Wednesday, March 5, 2014

Renew Chairs with Slipcovers

Slipcovers are a great way to update and renew a chair, without tearing off old fabric or adding staples and tacks, which can be time consuming and messy.  If you are not planning to reupholster your chairs, think about making a slipcover instead.

Simple slipcovers are practical for homes with pets and children because they can be removed and washed.  If you plan to make slipcovers, pre-wash the fabrics before sewing, and serge all the seams so that they will be more washer-friendly.

Museums use slipcovers to protect original textiles and padding while still allowing the furniture to be on display. 
One of the current trends in dining room décor is a skirted chair.  You will see this in decorating magazines and websites with gathered, or tailored pleats along the bottom of the chair seats. A skirted slipcover is also perfect for side chairs at a desk or vanity.

Here is a look at a slipcover being sewn from start to finish.  This slipcover has a ruffled skirt to compliment the ribbon print fabric.
Begin by making a pattern of the chair seat using paper or a remnant of fabric.

Use the pattern to cut the fabric, centering the motif and adding seam allowances.  Cut another piece for the back (which can be a plain fabric).  Cut the boxing strips, which are the pieces that will connect the chair seat to the skirt.  For this chair the boxing strips are cut 3 ½ inches, for a finished boxing of 2 ½ inches using ½ inch seam allowances.  Two pieces are cut – one for the front and one to line the inside.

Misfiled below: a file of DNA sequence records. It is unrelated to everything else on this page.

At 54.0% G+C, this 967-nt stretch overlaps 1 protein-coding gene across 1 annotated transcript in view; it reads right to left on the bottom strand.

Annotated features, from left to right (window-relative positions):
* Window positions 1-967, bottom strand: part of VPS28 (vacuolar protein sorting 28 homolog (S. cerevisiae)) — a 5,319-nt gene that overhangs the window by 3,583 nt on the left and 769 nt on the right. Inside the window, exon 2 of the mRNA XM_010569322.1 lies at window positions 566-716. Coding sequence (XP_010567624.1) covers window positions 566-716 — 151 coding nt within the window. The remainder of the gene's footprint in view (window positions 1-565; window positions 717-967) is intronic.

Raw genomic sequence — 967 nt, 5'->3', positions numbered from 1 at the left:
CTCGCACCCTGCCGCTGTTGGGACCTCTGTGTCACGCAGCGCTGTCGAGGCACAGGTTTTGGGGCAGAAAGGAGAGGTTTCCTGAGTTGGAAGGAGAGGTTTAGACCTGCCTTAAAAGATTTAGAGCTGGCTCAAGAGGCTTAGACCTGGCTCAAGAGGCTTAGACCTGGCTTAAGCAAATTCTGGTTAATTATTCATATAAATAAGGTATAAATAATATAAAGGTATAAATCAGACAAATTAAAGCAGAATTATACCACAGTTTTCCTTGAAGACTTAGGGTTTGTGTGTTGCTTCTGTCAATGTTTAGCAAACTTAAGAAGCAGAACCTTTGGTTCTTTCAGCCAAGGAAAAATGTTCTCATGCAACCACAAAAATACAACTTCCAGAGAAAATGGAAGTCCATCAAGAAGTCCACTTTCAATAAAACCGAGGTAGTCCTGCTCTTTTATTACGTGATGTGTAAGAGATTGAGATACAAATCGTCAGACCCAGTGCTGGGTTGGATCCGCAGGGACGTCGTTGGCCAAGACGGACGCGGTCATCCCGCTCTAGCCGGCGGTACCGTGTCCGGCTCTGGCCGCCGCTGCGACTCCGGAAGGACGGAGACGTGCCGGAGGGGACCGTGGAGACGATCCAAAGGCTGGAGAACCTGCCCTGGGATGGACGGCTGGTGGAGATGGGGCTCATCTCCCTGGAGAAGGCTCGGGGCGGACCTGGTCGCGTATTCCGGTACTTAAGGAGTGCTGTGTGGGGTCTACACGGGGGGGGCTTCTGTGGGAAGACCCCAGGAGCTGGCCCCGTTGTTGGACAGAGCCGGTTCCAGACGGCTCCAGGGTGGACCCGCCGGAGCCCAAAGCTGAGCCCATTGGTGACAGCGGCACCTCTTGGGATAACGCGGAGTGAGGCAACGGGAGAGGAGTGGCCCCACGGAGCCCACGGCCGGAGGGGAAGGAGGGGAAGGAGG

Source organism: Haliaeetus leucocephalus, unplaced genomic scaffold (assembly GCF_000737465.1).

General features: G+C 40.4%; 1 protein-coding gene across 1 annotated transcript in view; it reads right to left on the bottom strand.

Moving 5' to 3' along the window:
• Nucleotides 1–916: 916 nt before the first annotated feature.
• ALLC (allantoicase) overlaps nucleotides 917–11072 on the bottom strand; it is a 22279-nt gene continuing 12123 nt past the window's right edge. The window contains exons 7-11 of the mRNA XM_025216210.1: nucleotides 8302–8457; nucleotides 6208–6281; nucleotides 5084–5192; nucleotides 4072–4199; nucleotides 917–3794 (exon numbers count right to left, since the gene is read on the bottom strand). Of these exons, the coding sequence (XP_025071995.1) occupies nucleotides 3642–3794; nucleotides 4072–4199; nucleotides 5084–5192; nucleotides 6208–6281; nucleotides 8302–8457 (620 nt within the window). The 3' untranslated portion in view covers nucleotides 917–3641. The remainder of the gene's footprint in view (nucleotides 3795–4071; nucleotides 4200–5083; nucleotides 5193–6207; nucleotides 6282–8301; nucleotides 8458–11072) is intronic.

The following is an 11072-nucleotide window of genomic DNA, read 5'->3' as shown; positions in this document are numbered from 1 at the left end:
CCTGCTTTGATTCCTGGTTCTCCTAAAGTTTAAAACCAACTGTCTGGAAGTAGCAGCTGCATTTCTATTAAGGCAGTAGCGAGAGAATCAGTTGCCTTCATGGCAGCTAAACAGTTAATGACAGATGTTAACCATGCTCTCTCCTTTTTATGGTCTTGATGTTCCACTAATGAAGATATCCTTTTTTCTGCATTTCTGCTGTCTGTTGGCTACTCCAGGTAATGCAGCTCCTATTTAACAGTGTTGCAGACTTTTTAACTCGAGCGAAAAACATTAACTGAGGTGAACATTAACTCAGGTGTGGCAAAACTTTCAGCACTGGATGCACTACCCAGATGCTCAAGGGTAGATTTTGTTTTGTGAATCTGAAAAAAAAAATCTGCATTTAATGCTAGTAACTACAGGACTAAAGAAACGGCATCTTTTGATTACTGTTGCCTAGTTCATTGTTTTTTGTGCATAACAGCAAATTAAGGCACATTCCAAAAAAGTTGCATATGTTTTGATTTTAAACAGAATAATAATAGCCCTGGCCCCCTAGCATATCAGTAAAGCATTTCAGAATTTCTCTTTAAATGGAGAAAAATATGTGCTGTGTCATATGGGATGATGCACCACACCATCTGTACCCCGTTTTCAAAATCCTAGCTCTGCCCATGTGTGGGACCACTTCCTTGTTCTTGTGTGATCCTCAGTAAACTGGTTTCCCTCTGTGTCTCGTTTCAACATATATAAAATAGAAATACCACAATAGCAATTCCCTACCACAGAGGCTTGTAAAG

Tip: To match the boxing strip to the top seat section, use an iron-on tape to secure the fabric at the center-front before sewing.   The boxing strip will not match around the sides.

Cut the ruffle pieces.  Measure on your chair to determine how long you would like the ruffle to be.  Allow two times fullness for gathering.  For this chair, two pieces were cut at 11 inches.  Sew the pieces together, fold in half and iron.  Gather the top edge to fit around the chair seat.  Assemble the parts by sewing the boxing strip to the top piece, and the ruffle to the bottom of the boxing piece. 
Cut four pieces 4 inches x 19 inches for the ties.  Fold in half lengthwise, right sides together and sew down the side and across the bottom and turn right sides out.  Iron the ties and pin in place.  Fold skirt and ties to the front and pin the back piece around the edges.  Sew together, making sure the skirt and ties do not get caught in the seam.

Turn right sides out.  If needed, add batting or foam to create a softer seat and then hand stitch the opening closed.

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